A federal lawsuit is seeking to have protective netting extended to the foul poles at major league ballparks.
The lawsuit, which was filed against
The suit, filed on behalf of
"Every type of fan is constantly at risk of serious injury or death," said Robert Hilliard, one of the lawyers involved in the case. "If that foul ball is hit hard enough, reaction time is basically zero and life-threatening injury is certain. This is a needless risk. Extending the nets will, as a fact, save lives."
In a statement to the Associated Press, the MLB commissioner's office said fan safety remains their foremost goal.
"Major League Baseball is in the process of reevaluating all issues pertaining to fan safety, comfort and expectations," the statement said.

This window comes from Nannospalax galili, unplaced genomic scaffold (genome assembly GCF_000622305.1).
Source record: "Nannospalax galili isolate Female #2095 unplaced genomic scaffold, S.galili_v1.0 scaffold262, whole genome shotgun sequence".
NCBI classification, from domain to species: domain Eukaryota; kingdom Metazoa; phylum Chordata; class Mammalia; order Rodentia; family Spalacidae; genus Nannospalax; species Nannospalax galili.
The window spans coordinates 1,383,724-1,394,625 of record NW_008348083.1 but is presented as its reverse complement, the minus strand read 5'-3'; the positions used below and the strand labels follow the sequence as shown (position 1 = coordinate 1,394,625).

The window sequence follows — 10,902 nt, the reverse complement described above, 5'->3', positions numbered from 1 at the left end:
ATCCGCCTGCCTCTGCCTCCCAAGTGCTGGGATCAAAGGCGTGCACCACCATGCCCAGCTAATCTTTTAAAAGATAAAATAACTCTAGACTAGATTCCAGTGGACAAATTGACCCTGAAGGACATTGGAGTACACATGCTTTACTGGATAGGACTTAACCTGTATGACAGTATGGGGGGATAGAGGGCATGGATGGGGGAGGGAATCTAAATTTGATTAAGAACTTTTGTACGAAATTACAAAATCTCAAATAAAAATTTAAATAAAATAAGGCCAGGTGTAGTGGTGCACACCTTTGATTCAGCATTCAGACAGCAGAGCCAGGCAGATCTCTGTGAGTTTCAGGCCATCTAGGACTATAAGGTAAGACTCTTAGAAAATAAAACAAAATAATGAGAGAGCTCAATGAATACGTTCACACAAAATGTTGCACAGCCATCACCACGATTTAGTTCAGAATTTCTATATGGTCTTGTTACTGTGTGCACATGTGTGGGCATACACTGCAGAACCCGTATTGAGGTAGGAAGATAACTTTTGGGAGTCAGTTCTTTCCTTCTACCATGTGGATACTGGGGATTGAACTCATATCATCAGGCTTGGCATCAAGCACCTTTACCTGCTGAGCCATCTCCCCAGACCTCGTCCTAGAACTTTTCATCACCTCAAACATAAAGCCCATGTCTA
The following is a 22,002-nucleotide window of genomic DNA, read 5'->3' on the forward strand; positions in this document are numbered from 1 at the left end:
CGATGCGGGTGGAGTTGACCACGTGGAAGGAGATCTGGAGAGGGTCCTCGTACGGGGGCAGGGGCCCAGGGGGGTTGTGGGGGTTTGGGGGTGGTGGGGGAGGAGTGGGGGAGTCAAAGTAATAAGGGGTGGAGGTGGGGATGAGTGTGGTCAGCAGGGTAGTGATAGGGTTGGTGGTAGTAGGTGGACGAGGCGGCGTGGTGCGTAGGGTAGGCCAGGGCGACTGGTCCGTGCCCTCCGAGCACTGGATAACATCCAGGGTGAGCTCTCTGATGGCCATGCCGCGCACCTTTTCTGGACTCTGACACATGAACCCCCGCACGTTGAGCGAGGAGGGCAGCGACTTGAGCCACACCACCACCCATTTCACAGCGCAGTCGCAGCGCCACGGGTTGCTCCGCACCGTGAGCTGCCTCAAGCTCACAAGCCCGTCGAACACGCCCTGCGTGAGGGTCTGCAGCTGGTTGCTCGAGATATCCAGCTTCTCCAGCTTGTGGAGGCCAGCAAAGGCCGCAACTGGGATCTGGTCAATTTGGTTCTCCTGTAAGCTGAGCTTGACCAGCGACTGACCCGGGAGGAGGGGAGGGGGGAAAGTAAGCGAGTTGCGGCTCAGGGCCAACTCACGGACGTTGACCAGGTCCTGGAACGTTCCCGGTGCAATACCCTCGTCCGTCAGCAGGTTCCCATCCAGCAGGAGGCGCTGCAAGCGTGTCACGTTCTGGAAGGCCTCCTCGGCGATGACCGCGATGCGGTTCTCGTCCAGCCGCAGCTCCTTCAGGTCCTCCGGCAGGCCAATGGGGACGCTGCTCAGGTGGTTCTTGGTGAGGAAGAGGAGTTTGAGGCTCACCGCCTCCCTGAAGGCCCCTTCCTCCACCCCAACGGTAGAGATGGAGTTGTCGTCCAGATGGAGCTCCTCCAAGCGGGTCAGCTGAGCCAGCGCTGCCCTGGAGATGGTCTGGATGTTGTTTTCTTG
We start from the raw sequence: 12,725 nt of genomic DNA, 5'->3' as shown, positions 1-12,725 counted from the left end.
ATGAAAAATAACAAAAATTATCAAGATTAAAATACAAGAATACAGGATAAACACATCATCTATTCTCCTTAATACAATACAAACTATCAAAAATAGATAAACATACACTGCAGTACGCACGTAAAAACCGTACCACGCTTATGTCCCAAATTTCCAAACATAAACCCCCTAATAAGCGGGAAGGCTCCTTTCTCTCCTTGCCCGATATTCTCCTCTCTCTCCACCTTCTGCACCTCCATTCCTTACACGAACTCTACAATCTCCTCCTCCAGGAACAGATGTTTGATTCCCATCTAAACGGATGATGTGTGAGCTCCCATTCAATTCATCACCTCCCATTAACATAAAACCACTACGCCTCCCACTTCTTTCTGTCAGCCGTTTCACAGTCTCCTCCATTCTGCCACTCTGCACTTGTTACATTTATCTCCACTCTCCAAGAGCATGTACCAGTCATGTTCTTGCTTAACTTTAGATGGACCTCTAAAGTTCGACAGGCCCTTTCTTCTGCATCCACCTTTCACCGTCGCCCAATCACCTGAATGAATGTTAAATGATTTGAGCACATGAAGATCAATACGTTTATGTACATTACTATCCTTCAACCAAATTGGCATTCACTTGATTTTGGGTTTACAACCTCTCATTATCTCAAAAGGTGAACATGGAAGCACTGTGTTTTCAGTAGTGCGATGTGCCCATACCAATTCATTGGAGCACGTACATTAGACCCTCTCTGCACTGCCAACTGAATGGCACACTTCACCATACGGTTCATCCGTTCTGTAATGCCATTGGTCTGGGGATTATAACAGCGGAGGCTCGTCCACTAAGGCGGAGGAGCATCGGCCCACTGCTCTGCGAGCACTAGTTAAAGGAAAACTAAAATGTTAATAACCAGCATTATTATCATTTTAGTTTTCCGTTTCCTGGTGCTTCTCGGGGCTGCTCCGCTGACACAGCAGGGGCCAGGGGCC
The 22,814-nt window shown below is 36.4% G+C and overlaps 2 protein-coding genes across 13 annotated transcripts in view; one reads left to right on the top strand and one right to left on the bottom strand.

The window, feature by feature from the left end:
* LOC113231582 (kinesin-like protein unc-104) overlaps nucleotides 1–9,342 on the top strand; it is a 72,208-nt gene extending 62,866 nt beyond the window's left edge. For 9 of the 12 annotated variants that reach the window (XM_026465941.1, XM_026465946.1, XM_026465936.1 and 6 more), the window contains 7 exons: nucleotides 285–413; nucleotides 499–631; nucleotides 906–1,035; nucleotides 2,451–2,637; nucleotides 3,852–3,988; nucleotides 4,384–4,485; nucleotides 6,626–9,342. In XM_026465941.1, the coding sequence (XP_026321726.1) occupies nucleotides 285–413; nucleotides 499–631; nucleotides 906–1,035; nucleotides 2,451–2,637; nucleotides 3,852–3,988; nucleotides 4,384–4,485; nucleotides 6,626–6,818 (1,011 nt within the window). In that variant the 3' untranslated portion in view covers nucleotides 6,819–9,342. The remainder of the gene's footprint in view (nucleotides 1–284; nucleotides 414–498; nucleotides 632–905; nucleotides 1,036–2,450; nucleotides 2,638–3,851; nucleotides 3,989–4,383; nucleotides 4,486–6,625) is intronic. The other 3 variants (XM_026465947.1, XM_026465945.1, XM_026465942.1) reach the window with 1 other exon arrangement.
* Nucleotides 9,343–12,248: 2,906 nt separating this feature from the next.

The lawsuit states Payne and her family feel they are at risk for injury since their seats on the first-base line at
"[Payne] is constantly ducking and weaving to avoid getting hit by foul balls or shattered bats," the lawsuit states.
Tonya Carpenter, 44, suffered a significant amount of blood loss when she was hit in the head with a broken bat from Athletics third baseman
In the wake of the incident, Manfred said baseball would take a closer look a fan safety.
"When you have an issue like this, an incident like this, you have to go back and reevaluate where you are on all of your safety issues and, trust me, we will do that. Just like we are on a variety of issues right now at the beginning of my tenure," Manfred said.